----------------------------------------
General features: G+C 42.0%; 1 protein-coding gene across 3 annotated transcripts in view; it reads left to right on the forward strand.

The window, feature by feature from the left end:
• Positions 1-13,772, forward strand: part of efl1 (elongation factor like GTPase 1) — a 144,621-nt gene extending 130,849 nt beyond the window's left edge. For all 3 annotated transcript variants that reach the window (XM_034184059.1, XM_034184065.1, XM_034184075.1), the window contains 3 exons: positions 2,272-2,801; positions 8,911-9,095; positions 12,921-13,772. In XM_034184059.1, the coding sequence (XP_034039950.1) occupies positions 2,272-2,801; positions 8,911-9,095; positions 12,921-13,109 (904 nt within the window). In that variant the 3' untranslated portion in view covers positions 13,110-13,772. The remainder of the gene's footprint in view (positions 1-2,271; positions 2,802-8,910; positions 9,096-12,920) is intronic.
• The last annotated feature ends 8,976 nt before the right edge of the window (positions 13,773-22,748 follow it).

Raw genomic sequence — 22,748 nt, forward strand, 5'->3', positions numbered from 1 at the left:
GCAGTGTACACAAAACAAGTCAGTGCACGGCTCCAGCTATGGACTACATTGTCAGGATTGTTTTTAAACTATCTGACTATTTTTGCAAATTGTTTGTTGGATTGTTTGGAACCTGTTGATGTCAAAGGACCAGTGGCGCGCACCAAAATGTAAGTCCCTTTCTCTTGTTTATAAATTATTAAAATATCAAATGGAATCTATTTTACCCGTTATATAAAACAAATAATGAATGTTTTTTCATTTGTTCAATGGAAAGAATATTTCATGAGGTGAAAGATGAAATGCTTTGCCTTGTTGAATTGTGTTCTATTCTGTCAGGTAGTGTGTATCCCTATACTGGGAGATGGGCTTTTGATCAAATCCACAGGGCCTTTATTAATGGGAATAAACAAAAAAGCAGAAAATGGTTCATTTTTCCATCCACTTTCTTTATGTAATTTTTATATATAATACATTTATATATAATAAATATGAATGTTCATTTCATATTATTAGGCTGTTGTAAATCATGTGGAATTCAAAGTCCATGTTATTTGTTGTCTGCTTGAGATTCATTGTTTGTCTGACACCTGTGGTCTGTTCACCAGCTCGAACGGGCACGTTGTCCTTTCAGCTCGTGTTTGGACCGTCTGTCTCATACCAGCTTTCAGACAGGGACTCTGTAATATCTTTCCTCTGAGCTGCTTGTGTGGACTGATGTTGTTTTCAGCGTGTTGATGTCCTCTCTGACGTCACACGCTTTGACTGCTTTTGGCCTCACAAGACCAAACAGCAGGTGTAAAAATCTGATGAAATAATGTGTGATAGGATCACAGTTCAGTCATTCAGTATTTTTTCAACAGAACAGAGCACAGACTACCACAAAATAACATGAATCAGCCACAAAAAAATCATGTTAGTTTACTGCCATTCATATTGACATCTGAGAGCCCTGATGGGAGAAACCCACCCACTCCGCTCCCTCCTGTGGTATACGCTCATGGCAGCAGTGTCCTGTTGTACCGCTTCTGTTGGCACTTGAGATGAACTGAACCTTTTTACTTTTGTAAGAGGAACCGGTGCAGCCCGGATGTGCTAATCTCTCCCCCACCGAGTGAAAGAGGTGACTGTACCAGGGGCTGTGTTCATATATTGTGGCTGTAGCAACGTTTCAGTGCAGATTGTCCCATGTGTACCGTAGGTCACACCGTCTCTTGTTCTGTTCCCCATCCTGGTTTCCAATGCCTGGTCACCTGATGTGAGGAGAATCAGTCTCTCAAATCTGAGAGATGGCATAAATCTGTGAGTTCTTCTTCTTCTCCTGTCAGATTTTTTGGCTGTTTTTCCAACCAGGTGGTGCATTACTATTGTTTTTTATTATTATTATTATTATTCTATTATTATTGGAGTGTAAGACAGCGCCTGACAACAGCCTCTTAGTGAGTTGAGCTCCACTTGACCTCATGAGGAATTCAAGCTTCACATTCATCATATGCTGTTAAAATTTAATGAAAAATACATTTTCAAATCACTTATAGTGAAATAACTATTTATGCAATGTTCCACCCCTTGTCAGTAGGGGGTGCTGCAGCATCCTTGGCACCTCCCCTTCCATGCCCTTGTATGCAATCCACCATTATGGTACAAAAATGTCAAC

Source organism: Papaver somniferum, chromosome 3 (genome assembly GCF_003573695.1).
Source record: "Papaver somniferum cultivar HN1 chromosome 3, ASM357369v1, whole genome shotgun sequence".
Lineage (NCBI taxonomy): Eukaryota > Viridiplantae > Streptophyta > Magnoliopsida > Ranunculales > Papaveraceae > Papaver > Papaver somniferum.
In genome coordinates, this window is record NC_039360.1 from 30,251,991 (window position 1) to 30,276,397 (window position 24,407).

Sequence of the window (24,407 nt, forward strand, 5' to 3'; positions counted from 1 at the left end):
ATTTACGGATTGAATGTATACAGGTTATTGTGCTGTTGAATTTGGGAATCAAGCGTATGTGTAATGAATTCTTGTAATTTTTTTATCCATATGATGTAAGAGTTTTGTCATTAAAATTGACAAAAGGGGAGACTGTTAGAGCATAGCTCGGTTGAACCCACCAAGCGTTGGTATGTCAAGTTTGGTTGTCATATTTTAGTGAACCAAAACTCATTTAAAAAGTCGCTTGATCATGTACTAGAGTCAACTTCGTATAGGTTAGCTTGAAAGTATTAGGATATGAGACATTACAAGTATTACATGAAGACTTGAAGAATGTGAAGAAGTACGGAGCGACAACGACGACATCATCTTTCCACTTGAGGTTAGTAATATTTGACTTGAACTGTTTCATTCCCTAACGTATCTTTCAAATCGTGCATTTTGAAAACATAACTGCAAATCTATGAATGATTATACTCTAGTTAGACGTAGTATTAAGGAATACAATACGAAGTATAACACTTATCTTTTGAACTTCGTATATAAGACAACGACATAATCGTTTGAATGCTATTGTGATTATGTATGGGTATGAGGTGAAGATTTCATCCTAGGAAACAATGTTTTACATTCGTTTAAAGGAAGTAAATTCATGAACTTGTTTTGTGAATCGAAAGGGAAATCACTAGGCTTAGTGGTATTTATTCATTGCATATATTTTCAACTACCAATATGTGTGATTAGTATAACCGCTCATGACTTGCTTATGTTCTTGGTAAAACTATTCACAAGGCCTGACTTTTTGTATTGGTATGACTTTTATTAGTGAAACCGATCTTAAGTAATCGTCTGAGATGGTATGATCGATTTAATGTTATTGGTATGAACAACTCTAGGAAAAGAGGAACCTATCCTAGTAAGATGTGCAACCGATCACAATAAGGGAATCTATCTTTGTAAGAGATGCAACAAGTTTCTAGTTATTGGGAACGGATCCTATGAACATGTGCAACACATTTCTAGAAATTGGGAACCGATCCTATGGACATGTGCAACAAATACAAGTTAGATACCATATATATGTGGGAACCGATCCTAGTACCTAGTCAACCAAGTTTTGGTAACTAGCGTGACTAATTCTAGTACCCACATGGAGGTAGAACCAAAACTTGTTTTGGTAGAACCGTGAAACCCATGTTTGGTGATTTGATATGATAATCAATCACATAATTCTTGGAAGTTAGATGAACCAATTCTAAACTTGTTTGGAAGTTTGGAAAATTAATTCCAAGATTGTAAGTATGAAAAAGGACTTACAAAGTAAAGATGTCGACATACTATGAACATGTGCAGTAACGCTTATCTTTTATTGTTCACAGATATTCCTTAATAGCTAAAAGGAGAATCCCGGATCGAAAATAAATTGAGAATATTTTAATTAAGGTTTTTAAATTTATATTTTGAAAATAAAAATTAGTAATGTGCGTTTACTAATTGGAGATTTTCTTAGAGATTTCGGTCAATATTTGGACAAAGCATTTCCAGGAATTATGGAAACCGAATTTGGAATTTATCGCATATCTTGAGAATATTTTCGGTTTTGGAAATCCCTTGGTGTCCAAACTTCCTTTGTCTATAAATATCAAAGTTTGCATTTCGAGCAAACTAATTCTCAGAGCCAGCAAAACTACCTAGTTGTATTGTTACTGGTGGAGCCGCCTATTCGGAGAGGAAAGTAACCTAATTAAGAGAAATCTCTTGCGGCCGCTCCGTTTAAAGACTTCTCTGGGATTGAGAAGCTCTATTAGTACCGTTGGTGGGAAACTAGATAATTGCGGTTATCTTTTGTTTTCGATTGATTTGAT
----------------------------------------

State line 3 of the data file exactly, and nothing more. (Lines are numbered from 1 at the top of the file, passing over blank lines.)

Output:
• Positions 1-13,772, forward strand: part of efl1 (elongation factor like GTPase 1) — a 144,621-nt gene extending 130,849 nt beyond the window's left edge. For all 3 annotated transcript variants that reach the window (XM_034184059.1, XM_034184065.1, XM_034184075.1), the window contains 3 exons: positions 2,272-2,801; positions 8,911-9,095; positions 12,921-13,772. In XM_034184059.1, the coding sequence (XP_034039950.1) occupies positions 2,272-2,801; positions 8,911-9,095; positions 12,921-13,109 (904 nt within the window). In that variant the 3' untranslated portion in view covers positions 13,110-13,772. The remainder of the gene's footprint in view (positions 1-2,271; positions 2,802-8,910; positions 9,096-12,920) is intronic.